If the Library really needs more archival space, it could build *underground* on the east side (beneath its driveway) and connect with the old fire station or the bank building (or both) for future "mixed-use" or "public/private" facilities. Town Meeting will not approve the zoning (nor the funding) - here's one thing we can be proud that Town Meeting will do right!

Anonymous said...

Would it be ok to simply wait until the actual case has been presented for the project and then listen to it, before making any anonymous snap judgements? No one's asking you to decide anything right now. And certainly no one's asking you to say anything brave that you'd actually have to put your name on.

And, yes, Anon 8:18 p.m. is right. If you want economic development downtown, a library helps with that.

Rich Morse

Anonymous said...

No evidence has ever been presented that even one additional person will visit the expanded library. The library is overwhelming a service for our small town, it's not a regional draw, and our town population is not growing.

Anonymous said...

Larry, your post reads that they can't build the 65,000 sq. ft library without the Strong House land. Option one showed they could; it would just be a different footprint and take up more backyard space.

Larry Kelley said...

Actually my post does not say that.

Option 2, which is the by far preferred option, requires the purchase of the Stong House land.

If Town Meeting votes down the zoning change for the property then they will be forced to use Option 1, which clearly, at the moment, they do not wish to do.

And then yes, a 65,000 sq. ft facility could still be constructed stretching twice as far to the rear as Option 2 and looking kind of funky from an architectural standpoint.

Larry Kelley said...

Anon 7:36 AM

Actually the Jones Library is a "regional" draw, or what they like to call "community hub library".

In FY15 35% of their circulation was to non-residents while state average is only 16.4%.

And whenever a public library expands or is renovated with MBLC money, their circulation figures go up exponentially no matter what happens (or doesn't happen) with the population of their town/city.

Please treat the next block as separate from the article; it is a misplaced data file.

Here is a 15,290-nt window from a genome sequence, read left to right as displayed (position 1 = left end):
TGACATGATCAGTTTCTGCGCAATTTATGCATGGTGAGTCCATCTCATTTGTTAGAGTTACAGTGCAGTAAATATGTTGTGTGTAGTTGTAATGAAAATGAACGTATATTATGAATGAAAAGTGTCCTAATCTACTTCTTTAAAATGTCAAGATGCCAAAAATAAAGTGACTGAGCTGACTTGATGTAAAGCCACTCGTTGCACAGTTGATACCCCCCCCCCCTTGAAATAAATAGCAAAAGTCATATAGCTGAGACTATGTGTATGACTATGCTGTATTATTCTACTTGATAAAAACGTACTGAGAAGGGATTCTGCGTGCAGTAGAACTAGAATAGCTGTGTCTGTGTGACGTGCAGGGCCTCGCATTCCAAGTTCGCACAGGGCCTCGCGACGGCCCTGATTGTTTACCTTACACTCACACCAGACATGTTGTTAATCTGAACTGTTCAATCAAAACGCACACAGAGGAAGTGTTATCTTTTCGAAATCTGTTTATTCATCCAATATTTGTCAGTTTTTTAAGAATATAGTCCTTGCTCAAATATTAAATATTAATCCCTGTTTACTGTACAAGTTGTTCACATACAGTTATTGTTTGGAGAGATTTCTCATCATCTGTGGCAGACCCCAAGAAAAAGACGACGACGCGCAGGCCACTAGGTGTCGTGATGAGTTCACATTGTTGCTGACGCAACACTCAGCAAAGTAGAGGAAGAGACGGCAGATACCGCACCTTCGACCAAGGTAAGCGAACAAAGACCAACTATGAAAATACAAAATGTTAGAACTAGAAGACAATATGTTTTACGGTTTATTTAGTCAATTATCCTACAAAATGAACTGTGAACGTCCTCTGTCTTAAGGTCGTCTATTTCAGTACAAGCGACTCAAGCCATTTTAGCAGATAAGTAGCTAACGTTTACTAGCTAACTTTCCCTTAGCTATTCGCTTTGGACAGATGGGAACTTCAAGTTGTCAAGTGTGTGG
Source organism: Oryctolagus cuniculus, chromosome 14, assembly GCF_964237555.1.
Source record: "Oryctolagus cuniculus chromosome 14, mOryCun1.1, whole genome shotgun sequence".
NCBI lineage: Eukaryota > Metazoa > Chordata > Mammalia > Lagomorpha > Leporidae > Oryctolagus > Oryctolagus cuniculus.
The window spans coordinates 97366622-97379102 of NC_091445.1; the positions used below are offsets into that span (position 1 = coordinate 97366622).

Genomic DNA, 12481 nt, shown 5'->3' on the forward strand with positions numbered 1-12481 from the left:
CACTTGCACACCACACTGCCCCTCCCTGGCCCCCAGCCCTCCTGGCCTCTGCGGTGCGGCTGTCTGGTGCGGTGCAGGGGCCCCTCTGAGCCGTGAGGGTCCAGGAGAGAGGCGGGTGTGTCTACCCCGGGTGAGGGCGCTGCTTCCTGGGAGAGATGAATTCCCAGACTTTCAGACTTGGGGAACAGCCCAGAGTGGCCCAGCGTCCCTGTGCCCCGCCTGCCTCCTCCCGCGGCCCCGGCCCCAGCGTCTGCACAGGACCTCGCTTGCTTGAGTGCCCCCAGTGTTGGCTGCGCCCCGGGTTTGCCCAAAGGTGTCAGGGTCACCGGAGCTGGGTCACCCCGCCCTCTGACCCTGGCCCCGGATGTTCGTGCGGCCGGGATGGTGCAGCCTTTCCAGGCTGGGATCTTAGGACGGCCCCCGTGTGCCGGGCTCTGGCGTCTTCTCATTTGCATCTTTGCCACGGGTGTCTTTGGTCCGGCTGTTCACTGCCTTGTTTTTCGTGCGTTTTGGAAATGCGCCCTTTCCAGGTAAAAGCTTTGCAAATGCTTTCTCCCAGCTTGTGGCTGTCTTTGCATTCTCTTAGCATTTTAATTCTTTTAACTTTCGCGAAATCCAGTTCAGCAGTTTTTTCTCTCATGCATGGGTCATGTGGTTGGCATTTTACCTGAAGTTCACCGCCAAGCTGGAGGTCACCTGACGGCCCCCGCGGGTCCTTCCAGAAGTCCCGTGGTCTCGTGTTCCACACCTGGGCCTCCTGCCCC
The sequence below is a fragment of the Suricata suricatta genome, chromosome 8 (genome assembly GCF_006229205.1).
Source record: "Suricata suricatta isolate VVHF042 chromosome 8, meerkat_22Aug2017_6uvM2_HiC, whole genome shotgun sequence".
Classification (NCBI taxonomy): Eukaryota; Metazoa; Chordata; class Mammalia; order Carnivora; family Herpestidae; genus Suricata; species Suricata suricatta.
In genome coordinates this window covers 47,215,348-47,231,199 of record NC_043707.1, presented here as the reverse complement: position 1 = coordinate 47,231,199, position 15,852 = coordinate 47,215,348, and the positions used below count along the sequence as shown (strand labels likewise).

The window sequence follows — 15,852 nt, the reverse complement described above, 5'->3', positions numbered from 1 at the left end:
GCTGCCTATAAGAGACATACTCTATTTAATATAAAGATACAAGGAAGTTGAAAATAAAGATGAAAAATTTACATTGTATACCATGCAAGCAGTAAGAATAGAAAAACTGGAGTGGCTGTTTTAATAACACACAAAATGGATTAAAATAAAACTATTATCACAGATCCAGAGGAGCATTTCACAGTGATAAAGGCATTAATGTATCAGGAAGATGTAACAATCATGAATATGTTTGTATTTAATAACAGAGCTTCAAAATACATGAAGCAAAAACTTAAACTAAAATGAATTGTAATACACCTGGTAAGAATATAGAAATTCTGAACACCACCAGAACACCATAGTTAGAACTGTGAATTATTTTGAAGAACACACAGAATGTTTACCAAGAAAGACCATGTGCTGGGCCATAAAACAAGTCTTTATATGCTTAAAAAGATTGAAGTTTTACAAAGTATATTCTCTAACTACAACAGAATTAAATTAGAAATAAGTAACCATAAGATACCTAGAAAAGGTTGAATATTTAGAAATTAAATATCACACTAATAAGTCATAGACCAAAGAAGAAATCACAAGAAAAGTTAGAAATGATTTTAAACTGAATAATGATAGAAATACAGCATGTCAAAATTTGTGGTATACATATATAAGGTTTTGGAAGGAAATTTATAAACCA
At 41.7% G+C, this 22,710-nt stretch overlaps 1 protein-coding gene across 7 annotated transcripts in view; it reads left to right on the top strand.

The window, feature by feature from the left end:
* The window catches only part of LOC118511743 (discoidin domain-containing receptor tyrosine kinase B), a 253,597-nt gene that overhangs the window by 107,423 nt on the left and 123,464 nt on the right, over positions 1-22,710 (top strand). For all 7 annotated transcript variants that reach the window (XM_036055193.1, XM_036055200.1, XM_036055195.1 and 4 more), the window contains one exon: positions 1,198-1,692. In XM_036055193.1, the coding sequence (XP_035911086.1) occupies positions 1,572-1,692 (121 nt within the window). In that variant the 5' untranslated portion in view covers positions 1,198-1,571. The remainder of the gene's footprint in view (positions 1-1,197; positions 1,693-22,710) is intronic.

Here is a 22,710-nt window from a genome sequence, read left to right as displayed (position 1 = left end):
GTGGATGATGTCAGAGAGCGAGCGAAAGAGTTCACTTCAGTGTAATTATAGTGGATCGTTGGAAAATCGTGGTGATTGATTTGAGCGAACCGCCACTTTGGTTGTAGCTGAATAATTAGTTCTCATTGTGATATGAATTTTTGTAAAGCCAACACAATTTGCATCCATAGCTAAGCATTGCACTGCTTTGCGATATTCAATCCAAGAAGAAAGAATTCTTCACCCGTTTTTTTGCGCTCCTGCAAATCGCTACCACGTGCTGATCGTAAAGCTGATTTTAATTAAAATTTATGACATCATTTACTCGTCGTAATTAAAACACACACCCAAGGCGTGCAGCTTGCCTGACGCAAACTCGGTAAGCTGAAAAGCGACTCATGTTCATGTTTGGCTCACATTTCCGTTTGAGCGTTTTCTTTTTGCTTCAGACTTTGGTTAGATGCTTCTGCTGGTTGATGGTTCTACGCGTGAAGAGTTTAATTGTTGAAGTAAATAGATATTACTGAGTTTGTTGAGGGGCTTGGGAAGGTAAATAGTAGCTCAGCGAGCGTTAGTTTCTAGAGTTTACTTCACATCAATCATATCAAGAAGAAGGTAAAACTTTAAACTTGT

Anonymous said...

So are these these non-residents paying anything into the cost of building this very expensive, budget-busting addition? How about their towns contribute? Since that's not going to happen, they are irrelevant. All it means is that Amherst taxpayers will be picking up their share too.

Larry Kelley said...

They are kind of picking up some of the costs since the MBLC is state money.

Anonymous said...

They're not kind of picking up some of the costs, but nice try. The only costs that are relevant are the cost that Amherst taxpayers pay, and since the Amherst taxpayers also have a match, you can't count the money twice. They are only matching the amount the Amherst taxpayers pay.

Anonymous said...

I don't understand where all the fiscal responsibility has gone? What happened to the never ending complaints about how high are taxes are? Now we are facing at least $125 million in additional spending. This will all be spending that Amherst taxpayers will have added to their property taxes every quarter for 30 years! And if you think there won't be additional override votes in that 30 years for school budgets, etc. you are kidding yourselves.

People, wake up! This is outrageous!

Larry Kelley said...

Depends on how you define "some" I guess.

Anonymous said...

Well, to say that they are also paying some of the costs is silly, because we all pay state taxes and that that means we also pay towards projects in every city and town, so we we are paying for projects in their towns too. The reality is this is going to cost Amherst taxpayers a lot of money. You can dress this pig up any way you want, but it's still a pig.